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Discussion in 'Chicago Bears' started by JustAnotherBearsFan99, Sep 16, 2013.
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I always like reading these.
10 e. The Bears play in the national NBC game Sunday at Pittsburgh. It is their 16th appearance since NBC took over the time slot beginning in 2006. The Bears are 6-9 in on NBC in those games (3-5 on the road) but have lost seven of the last eight, including the 13-6 setback against the Texans last November at Soldier Field.
lets see that stat reversed this Sunday.
Good post, JustAnotherBearsFan. Biggs gets it. I am curious to hear what Tucker has to say to the media on Wednesday as well. Our 3rd down defense/lack of pass rush will spell DOOM against Rodgers and the Pack, Brees and the Saints, etc. Something had better change/improve on that side of the ball. Biggs summed it up nicely with his second observation:
2. It will be interesting to listen to defensive coordinator Mel Tucker when he talks Wednesday. The Bears have a pair of issues on that side of the ball and they’re related, to a degree.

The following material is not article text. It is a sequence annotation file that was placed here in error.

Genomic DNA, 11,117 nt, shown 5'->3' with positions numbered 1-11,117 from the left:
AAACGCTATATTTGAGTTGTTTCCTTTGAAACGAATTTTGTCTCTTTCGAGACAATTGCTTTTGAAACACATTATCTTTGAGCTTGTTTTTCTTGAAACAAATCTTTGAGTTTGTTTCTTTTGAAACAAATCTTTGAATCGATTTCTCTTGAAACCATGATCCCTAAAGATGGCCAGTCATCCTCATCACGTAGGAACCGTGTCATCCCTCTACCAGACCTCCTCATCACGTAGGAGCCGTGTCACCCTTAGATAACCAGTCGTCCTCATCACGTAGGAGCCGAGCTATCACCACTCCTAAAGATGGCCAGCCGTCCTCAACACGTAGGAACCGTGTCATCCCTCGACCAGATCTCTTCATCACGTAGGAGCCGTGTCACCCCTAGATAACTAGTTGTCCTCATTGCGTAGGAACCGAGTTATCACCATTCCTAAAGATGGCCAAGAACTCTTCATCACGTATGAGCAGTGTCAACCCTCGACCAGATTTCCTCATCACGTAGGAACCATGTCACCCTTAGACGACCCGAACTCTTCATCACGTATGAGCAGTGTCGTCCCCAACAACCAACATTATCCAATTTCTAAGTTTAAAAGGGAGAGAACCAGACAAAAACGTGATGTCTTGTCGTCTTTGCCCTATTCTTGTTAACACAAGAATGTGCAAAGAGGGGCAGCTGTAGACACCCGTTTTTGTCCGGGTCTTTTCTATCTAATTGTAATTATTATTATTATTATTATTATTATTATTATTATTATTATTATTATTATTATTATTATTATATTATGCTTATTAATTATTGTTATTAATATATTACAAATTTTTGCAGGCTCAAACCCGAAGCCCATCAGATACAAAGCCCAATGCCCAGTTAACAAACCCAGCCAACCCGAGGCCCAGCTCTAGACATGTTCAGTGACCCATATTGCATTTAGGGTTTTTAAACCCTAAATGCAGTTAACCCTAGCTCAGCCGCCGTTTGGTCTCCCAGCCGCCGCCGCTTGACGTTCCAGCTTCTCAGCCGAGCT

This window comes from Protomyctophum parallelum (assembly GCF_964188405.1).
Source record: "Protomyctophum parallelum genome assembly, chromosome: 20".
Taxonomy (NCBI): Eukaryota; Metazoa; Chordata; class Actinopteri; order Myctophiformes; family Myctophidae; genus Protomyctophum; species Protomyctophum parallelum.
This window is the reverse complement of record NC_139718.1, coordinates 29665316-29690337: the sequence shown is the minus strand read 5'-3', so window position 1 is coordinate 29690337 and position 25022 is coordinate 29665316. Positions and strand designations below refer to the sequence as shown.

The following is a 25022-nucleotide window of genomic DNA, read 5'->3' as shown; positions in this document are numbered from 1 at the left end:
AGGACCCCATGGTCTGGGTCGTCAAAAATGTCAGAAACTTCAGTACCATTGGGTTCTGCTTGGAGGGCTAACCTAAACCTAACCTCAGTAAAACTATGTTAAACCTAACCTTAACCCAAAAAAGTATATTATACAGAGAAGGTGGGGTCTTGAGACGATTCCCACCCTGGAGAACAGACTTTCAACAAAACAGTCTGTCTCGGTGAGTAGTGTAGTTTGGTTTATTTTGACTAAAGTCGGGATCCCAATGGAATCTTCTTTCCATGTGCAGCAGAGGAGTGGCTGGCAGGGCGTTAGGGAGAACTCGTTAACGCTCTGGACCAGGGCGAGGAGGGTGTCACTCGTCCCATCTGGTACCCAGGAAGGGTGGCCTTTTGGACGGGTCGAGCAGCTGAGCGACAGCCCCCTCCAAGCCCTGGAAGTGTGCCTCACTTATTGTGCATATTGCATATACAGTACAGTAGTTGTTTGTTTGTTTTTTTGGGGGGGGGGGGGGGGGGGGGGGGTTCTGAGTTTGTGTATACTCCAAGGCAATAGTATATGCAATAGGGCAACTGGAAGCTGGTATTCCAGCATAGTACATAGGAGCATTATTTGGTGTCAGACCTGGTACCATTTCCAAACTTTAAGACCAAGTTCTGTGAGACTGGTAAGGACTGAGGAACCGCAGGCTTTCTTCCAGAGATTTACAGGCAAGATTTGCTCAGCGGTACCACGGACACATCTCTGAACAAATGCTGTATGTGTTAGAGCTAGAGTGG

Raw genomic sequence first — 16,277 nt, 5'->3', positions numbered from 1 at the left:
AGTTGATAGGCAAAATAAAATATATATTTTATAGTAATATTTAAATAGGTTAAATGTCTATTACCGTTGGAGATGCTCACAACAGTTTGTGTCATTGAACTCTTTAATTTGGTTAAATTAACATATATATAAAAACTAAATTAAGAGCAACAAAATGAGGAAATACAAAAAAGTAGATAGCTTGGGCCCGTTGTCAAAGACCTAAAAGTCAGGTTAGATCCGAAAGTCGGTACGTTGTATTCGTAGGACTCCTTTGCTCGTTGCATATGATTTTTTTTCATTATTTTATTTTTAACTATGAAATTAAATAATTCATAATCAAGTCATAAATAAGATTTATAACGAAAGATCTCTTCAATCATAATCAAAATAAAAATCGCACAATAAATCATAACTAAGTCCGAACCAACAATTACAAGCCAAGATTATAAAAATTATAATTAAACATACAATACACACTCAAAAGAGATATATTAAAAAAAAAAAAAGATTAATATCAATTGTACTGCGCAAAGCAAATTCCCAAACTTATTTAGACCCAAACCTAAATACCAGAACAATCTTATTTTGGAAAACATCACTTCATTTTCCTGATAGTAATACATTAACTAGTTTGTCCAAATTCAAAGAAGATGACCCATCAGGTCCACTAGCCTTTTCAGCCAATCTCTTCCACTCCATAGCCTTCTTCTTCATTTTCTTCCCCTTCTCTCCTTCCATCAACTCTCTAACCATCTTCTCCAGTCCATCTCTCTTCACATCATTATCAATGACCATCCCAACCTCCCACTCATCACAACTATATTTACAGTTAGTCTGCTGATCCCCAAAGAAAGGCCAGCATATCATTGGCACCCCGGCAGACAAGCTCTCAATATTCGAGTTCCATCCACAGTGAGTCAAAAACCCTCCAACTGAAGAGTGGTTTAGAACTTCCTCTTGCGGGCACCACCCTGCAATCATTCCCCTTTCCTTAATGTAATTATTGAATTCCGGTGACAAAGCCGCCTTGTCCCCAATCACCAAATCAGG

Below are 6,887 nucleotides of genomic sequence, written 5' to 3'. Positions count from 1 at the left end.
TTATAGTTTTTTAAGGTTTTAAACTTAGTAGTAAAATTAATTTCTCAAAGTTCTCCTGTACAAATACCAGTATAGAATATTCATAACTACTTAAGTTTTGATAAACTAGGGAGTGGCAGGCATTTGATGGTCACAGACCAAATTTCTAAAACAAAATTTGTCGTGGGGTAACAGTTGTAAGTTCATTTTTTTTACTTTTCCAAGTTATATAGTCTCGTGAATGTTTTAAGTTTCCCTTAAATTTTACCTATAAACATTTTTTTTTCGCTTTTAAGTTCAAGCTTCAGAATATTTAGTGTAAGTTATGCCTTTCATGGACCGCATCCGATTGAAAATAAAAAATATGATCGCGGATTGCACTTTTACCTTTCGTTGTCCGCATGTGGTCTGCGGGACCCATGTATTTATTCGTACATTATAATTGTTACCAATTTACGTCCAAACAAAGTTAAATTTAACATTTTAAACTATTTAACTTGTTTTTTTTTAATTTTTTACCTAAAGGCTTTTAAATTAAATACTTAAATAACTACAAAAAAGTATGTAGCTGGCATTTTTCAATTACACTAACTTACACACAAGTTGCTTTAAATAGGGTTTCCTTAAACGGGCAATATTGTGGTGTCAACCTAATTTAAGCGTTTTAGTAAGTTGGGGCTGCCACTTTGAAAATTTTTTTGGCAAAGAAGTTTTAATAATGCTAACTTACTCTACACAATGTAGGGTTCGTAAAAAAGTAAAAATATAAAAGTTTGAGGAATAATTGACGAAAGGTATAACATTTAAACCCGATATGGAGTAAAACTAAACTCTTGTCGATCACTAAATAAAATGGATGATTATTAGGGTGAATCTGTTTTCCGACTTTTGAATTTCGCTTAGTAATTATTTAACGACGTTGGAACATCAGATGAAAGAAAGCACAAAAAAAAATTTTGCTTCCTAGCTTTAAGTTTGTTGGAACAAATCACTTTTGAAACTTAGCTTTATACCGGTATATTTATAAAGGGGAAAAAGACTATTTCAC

The pass rush was hard to find once again. Corey Wootton sacked Christian Ponder on the second series but that was it and in press box statistics no other quarterback hits were recorded. There probably should have been one awarded to linebacker Lance Briggs in the first quarter when he hit Ponder on a blitz that also included cornerback Charles Tillman. Ponder had 30 pass attempts and there were six runs that came on dropbacks. Bottom line: There was no consistent pressure on Ponder.
The defense continued to struggle getting off the field on third down. The Vikings were 7-for-16 (44 percent) after making just 2 of 10 the week before at Detroit. Opponents are now 14-for-27 vs. the Bears on third down. Sure, it is a small sample size but that is a concerning figure for a defense that was sixth in the NFL a year ago at 35.45 percent.